$3 million for dust disease education and training for health professionals

The Australian Government is providing $3 million for training to health professionals to better support workers affected by silicosis and other occupational dust diseases.

The Hon Ged Kearney MP
Assistant Minister for Health and Aged Care

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The Australian Government is providing $3 million for training to health professionals to better support workers affected by silicosis and other occupational dust diseases.

 

The Prioritising Improved Care for People with Dust-Related Diseases grant program will improve the medical approach to silicosis, build the capability of doctors, radiologists, and multi-disciplinary teams, enhancing their expertise, diagnostic accuracy and knowledge of treatment options.

 

From today, grant applications are sought for proposals to develop:

  • online training to support GPs and other doctors to use National Guidance material
  • targeted education and training for health professionals who support people affected by occupational respiratory diseases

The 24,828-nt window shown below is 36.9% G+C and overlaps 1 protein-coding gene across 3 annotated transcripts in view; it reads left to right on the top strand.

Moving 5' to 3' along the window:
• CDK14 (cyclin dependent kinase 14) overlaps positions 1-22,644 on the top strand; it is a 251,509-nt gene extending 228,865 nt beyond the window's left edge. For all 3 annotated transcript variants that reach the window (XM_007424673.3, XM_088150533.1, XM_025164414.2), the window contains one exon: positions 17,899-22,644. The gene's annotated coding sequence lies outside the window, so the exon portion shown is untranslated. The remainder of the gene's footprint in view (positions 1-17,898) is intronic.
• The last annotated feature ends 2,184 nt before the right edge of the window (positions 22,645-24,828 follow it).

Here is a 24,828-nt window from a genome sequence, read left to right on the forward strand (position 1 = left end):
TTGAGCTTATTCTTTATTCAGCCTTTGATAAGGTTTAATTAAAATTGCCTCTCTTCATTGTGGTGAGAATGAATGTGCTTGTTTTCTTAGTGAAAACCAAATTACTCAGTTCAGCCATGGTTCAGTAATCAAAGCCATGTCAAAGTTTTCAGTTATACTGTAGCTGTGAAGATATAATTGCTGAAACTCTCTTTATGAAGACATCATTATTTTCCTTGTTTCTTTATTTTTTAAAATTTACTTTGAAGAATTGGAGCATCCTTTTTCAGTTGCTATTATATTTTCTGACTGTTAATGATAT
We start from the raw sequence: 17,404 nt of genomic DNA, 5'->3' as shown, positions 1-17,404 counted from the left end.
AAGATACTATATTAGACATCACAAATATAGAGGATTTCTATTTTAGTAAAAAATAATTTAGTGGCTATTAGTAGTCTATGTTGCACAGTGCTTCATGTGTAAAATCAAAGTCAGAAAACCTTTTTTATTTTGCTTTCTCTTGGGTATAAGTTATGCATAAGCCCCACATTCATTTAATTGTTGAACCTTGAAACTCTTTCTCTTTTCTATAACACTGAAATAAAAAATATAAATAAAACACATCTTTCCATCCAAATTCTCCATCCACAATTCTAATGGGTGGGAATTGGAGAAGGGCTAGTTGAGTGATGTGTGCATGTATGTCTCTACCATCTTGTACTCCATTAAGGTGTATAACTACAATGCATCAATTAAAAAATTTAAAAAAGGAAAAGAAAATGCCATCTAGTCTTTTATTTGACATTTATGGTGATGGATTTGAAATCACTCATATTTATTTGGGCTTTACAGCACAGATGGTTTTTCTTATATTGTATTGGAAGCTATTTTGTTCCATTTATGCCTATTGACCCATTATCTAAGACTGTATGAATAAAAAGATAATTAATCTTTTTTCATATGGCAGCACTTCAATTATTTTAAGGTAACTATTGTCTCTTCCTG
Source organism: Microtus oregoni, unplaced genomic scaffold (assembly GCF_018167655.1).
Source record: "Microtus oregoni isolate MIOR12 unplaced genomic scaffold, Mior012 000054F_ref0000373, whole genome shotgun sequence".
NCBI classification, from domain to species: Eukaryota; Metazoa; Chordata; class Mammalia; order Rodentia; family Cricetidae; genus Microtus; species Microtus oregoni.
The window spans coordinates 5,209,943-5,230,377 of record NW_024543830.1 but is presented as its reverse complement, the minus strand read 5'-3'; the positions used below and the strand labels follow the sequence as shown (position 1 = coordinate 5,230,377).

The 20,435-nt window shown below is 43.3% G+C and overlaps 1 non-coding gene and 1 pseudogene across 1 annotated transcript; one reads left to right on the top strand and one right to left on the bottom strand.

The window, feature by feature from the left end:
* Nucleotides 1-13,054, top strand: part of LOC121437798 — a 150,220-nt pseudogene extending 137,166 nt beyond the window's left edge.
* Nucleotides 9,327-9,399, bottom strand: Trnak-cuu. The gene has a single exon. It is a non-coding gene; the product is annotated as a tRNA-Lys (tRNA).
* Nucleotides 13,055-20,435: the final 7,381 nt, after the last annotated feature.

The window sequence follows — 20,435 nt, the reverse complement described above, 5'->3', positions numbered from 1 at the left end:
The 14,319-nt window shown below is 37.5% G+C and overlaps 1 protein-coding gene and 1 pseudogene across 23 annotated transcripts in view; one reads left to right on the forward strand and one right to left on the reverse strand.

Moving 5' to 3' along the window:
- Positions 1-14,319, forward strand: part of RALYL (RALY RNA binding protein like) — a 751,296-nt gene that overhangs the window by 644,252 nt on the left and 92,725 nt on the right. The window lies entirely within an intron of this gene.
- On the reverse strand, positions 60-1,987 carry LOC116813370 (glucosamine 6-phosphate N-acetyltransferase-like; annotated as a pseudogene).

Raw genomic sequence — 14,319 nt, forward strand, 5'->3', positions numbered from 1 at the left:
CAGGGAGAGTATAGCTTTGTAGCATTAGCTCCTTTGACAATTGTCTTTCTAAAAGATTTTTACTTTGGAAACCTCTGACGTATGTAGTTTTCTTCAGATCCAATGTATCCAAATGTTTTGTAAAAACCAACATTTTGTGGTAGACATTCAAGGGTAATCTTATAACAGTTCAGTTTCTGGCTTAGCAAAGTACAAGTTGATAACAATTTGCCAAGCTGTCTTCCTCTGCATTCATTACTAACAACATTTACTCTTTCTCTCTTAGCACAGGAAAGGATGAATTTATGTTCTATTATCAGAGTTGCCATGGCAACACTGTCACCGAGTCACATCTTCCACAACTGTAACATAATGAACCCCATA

• radiologists and other health professionals to build their skills in chest imaging
  • training materials for multi-disciplinary teams to support diagnosis and treatment, develop a national community spirometry program, and review and update National Guidance.

 

These grants are part of the Albanese Labor Government’s national approach to the prevention, early identification, control, and management of dust diseases.

 

The Government is also creating a National Occupational Respiratory Disease Registry to help detect new and emerging health threats, and support research, intervention and prevention strategies.

 

Funding will be provided through an open, competitive grant opportunity published here. Applications close Friday 8 September 2023. Grant activities will commence this year.

 

Quotes attributable to Assistant Minister for Health and Aged Care Ged Kearney MP

 

“Our healthcare workforce is highly skilled and capable. These grants will better support medical professionals by providing training and building their skills in earlier diagnosis and management of dust disease.

 

“Silicosis is an incurable illness and can have a devastating impact on our workers and their families. We are making these critical investments to ensure appropriate treatments and care are available once a diagnosis is made, at a time when people need it the most.

 

“I encourage all health and medical peak bodies, medical colleges and other health organisations to apply for a grant and make an important contribution to better outcomes for Australian patients and their families.”

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